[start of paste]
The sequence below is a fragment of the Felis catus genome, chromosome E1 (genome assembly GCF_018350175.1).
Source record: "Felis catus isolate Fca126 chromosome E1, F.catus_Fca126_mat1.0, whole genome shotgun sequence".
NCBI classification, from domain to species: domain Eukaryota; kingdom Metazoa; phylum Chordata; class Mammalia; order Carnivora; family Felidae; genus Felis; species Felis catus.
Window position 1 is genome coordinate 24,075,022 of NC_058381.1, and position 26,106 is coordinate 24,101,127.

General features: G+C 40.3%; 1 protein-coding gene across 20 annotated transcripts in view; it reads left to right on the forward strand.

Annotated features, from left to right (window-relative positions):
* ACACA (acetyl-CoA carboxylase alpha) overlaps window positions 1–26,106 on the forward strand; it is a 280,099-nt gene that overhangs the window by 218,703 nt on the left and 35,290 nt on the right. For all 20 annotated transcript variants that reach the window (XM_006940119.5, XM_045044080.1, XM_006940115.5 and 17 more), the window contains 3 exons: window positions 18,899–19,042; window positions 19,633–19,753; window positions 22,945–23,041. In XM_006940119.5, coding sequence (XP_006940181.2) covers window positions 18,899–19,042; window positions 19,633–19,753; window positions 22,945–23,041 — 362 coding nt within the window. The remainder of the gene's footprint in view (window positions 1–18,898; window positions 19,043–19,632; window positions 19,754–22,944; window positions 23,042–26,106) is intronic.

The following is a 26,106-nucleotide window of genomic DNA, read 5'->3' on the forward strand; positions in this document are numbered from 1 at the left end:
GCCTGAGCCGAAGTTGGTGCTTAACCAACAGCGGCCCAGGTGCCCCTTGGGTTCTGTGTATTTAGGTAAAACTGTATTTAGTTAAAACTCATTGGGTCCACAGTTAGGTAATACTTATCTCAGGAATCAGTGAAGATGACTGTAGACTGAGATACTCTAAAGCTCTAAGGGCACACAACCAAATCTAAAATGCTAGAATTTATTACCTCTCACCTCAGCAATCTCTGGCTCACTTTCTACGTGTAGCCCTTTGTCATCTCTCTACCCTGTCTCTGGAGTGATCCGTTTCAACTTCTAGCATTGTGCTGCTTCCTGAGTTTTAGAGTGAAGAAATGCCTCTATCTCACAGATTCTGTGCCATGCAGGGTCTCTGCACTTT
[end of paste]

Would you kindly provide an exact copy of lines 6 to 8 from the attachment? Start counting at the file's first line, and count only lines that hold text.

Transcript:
Annotated features, from left to right (window-relative positions):
* ACACA (acetyl-CoA carboxylase alpha) overlaps window positions 1–26,106 on the forward strand; it is a 280,099-nt gene that overhangs the window by 218,703 nt on the left and 35,290 nt on the right. For all 20 annotated transcript variants that reach the window (XM_006940119.5, XM_045044080.1, XM_006940115.5 and 17 more), the window contains 3 exons: window positions 18,899–19,042; window positions 19,633–19,753; window positions 22,945–23,041. In XM_006940119.5, coding sequence (XP_006940181.2) covers window positions 18,899–19,042; window positions 19,633–19,753; window positions 22,945–23,041 — 362 coding nt within the window. The remainder of the gene's footprint in view (window positions 1–18,898; window positions 19,043–19,632; window positions 19,754–22,944; window positions 23,042–26,106) is intronic.

The following is a 26,106-nucleotide window of genomic DNA, read 5'->3' on the forward strand; positions in this document are numbered from 1 at the left end: